Through the Grand Canyon the Colorado drops in elevation about 2,200 feet in 280 miles; most of this drop occurs in rapids that account for only 10 percent of the distance. Despite the importance of rapids, there are no waterfalls. Depth measurements made at 1/10-mile intervals show that the bed profile is highly irregular, but the apparent randomness masks an organized alternation of deeps and shallows. Measurement of the age of a lava flow that once blocked the canyon near Toroweap shows that no appreciable deepening of the canyon has taken place during the last million years. It is reasoned that the river has had both the time and the ability to eliminate the rapids. The long-continued existence and the relative straightness of the longitudinal profile indicate that the river maintains a state of quasi-equilibrium which provides the hydraulic requirements for carrying the debris load brought in from upstream without continued erosion of the canyon bed. The maintenance of the alternating pools and rapids seems to be a necessary part of this poised or equilibrium condition.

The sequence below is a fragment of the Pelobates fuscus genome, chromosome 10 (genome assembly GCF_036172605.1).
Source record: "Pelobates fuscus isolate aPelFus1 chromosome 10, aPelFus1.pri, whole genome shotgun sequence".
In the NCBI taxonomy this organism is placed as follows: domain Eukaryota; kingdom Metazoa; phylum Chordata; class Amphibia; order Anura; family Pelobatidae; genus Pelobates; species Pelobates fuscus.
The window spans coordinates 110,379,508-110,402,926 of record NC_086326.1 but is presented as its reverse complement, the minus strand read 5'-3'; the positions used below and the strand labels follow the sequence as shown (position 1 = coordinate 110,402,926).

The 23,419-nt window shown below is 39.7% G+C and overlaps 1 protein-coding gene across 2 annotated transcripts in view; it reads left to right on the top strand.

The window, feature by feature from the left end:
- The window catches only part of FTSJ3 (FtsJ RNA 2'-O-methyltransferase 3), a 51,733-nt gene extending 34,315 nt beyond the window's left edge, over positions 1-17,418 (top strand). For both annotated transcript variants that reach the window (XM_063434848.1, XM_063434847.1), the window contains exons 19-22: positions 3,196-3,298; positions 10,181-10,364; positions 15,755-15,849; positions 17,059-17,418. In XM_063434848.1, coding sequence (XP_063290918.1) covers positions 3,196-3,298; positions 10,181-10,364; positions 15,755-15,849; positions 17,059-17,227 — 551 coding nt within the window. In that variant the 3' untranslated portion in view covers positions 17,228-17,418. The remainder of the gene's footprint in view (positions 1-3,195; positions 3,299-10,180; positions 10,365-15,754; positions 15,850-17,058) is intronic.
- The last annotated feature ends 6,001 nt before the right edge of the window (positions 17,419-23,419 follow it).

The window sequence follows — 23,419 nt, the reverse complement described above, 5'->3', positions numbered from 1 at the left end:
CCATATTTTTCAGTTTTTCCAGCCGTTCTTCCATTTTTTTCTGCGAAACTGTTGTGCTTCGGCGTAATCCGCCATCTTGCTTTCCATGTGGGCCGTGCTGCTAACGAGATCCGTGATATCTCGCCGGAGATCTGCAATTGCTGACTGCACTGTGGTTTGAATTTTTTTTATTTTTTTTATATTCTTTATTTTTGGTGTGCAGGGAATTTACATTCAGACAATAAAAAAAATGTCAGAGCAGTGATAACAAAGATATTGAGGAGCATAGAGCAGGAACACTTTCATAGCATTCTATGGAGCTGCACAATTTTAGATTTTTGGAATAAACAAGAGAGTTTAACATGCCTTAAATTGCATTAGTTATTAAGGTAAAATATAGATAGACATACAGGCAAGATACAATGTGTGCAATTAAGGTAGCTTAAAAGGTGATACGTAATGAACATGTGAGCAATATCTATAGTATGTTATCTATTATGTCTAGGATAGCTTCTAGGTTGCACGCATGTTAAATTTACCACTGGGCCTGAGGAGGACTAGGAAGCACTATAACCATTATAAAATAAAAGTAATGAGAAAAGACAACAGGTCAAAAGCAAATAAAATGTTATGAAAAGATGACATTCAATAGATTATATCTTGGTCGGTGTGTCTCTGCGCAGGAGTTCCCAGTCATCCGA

|Title||The rapids and the pools - Grand Canyon: Chapter D in The Colorado River region and John Wesley Powell (Professional Paper 669)|
|Authors||Luna Bergere Leopold|
|Publication Subtype||USGS Numbered Series|
|Series Title||Professional Paper|
|Record Source||USGS Publications Warehouse|